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This review is from: Stravinsky, Prokofiev: Violin Concertos (Patricia Kopatchinskaja) (Audio CD)
Patricia Kopatchinskaja's star is currently very much in the ascendant, this recording coming off the back of the Gramophone Record of the Year in Bartok: Concerto No. 2 / Eotvos: Seven / Ligeti: Violin Concerto and, before that, the critically acclaimed Beethoven: Violin Concerto, Romances, Fragment Concerto. Kopatchinskaja's difference seems to be in being able to effortlessly re-assess a work, discarding previous performance directives and letting spontaneous inspiration win out over any learning by rote. It also might have something to do with a background steeped in the folk traditions of her Moldovan homeland, the sounds of nature resounding more strongly than those of any pedagogical tradition. Whatever, her readings of these two 20c warhorses are - again - unpredictable but ultimately overwhelmingly persuasive.
The Stravinsky concerto was constructed with the violinistic help of the young Pole Samuel Dushkin, who also gave the first performance. Dushkin was taken aback by the extremely widely spaced chord with which the composer insisted on beginning each of the four movements: Stravinsky sketched it on a napkin over a lunch in Paris and Dushkin immediately pronounced it unplayable. Having tried it out however, Dushkin discovered that it was possible after all, and that was the catalyst for the creation of the piece. Kopatchinskaja finds a percussiveness but also a wistfulness, the contrasts becoming kaleidoscopic as the Russian spirit collides and splinters against the neo-classical form.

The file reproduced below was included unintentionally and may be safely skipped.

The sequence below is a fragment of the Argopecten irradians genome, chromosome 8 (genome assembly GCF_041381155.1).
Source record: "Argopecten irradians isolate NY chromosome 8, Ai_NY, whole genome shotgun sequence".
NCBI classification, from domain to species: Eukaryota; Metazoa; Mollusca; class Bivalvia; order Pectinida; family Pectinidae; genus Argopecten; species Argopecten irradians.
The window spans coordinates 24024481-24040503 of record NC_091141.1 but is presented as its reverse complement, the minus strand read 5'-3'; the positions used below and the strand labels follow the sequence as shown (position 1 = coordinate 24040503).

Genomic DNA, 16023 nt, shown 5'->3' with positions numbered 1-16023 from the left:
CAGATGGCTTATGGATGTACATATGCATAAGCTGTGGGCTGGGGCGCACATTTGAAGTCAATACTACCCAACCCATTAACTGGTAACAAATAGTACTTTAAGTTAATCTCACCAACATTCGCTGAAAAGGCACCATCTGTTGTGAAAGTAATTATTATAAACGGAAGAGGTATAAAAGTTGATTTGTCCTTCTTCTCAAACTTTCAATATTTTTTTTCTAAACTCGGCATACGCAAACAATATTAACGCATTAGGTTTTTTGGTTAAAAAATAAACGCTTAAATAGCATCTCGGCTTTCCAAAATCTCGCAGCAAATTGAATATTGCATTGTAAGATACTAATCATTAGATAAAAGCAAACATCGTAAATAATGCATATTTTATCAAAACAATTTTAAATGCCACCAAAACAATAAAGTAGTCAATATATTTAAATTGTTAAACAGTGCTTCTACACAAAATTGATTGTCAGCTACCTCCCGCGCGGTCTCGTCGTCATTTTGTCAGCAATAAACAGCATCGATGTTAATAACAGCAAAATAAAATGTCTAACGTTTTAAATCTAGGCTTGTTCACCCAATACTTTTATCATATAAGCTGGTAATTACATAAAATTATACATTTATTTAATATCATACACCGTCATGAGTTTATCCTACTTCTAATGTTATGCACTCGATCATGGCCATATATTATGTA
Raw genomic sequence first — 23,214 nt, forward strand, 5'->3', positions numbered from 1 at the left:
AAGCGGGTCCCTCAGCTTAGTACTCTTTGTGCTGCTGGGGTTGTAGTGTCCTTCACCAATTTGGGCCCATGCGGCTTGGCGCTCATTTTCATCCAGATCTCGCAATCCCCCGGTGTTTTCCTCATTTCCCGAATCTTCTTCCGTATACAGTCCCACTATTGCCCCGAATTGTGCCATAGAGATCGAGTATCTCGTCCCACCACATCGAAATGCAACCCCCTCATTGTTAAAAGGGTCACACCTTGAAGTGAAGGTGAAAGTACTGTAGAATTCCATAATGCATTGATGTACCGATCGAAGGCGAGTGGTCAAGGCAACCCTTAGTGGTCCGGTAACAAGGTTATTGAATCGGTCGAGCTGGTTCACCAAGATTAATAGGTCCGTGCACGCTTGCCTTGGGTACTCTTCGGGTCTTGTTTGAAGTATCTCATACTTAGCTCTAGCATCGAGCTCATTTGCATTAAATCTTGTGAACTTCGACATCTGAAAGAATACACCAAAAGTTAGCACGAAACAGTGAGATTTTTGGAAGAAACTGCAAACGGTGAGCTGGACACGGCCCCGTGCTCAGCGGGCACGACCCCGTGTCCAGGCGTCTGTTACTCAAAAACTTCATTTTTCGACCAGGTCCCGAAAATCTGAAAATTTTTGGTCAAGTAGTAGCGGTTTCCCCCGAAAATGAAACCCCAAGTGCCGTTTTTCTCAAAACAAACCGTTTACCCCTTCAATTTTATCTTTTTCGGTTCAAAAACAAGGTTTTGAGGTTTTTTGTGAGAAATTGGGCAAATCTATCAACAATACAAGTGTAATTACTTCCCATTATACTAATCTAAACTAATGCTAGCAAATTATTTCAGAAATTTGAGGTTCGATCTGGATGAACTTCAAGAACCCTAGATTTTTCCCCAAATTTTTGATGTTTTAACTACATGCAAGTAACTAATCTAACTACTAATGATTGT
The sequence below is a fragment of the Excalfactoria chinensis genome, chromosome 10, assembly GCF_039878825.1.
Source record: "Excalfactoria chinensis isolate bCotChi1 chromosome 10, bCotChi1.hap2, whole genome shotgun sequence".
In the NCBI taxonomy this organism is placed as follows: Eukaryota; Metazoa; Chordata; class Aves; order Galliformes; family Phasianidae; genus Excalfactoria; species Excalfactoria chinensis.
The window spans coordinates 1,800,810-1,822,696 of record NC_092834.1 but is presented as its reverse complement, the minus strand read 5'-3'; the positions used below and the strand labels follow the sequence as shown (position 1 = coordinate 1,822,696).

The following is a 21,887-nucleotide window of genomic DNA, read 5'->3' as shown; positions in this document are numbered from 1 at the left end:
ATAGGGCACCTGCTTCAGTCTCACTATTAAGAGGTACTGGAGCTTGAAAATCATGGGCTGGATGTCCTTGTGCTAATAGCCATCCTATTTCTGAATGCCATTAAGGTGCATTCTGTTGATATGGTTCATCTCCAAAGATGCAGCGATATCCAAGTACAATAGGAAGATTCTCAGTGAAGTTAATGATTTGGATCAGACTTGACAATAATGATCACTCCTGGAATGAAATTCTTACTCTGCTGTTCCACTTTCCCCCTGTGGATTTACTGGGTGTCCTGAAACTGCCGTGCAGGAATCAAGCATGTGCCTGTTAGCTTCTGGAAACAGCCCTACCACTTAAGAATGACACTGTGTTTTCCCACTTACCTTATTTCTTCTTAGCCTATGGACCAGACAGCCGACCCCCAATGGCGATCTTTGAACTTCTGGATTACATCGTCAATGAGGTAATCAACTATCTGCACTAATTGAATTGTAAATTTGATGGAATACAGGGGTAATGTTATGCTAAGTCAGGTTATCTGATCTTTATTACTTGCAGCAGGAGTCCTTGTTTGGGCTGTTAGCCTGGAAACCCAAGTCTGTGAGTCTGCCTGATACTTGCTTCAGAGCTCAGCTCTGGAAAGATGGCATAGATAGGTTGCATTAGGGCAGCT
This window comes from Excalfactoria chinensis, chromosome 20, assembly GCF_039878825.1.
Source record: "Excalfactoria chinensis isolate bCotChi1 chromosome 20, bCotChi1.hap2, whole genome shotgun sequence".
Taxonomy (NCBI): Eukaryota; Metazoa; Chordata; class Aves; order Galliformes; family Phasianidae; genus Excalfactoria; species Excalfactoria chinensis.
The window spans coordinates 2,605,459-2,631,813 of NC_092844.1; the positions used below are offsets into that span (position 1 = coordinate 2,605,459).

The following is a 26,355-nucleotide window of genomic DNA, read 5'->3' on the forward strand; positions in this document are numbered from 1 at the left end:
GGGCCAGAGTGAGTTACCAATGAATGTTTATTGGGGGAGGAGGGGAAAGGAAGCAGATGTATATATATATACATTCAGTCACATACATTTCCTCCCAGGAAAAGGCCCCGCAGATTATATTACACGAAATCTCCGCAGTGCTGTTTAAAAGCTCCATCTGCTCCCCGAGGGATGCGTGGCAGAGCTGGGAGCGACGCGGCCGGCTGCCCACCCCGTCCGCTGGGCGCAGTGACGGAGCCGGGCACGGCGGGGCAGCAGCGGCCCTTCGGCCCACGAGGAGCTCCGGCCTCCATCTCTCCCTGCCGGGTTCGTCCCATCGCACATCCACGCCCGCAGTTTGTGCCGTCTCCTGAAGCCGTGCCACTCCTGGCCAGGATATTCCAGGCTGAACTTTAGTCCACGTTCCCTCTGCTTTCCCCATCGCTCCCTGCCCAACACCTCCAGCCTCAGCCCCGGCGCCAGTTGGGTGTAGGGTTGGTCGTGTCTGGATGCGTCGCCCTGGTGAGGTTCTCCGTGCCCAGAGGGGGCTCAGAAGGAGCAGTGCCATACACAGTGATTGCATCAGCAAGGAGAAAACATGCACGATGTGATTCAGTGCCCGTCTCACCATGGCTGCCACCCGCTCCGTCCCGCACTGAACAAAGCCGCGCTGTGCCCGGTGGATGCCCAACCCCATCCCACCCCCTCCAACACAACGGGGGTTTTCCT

The Prokofiev concerto is a near contemporary, a gap of less than five years separating it from the Stravinsky. And, as in the Stravinsky, the form is traditional, but here - as the soloist has observed - it's almost as though Prokofiev is saying farewell to one period in his creative life and returning, bracing himself for 'what it is necessary to do' back in Soviet Russia. The feeling of melancholy is palpable, reaching an almost unbearable pitch in the slow movement, where Kopatchinskaja offers something quite unexpected; a disarmingly innocent and childlike statement, appearing to draw ancient echoes from a Slavic homeland free of contemporary political angst.
Jurowski and the London Phil are the most sympathetic of partners (and virtuosic too, particularly in leader Pieter Schoeman's role in the Stravinsky cadenza), in performances which strip away any previous glosses to reveal a coarse and at times raw Russian vitality.